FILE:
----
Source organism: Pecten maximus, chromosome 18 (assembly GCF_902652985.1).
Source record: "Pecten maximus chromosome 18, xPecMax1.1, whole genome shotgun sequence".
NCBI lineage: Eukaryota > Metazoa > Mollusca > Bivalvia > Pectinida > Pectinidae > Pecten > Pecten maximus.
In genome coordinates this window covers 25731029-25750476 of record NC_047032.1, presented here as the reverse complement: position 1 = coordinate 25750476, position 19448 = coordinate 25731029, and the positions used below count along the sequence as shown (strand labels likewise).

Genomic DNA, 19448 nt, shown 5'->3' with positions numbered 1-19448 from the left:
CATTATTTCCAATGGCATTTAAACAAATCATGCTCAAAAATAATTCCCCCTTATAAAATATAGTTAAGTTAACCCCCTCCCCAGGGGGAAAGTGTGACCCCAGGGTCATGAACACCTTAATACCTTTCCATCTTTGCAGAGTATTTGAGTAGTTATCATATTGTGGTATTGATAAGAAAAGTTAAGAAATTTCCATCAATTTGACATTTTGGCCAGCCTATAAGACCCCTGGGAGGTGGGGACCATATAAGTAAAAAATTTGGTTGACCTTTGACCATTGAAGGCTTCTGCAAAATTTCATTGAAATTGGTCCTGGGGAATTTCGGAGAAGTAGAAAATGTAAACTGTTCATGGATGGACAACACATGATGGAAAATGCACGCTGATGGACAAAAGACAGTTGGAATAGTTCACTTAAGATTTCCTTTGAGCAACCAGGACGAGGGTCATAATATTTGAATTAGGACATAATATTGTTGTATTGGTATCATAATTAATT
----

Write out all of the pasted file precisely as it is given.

Source organism: Pecten maximus, chromosome 18 (assembly GCF_902652985.1).
Source record: "Pecten maximus chromosome 18, xPecMax1.1, whole genome shotgun sequence".
NCBI lineage: Eukaryota > Metazoa > Mollusca > Bivalvia > Pectinida > Pectinidae > Pecten > Pecten maximus.
In genome coordinates this window covers 25731029-25750476 of record NC_047032.1, presented here as the reverse complement: position 1 = coordinate 25750476, position 19448 = coordinate 25731029, and the positions used below count along the sequence as shown (strand labels likewise).

Genomic DNA, 19448 nt, shown 5'->3' with positions numbered 1-19448 from the left:
CATTATTTCCAATGGCATTTAAACAAATCATGCTCAAAAATAATTCCCCCTTATAAAATATAGTTAAGTTAACCCCCTCCCCAGGGGGAAAGTGTGACCCCAGGGTCATGAACACCTTAATACCTTTCCATCTTTGCAGAGTATTTGAGTAGTTATCATATTGTGGTATTGATAAGAAAAGTTAAGAAATTTCCATCAATTTGACATTTTGGCCAGCCTATAAGACCCCTGGGAGGTGGGGACCATATAAGTAAAAAATTTGGTTGACCTTTGACCATTGAAGGCTTCTGCAAAATTTCATTGAAATTGGTCCTGGGGAATTTCGGAGAAGTAGAAAATGTAAACTGTTCATGGATGGACAACACATGATGGAAAATGCACGCTGATGGACAAAAGACAGTTGGAATAGTTCACTTAAGATTTCCTTTGAGCAACCAGGACGAGGGTCATAATATTTGAATTAGGACATAATATTGTTGTATTGGTATCATAATTAATT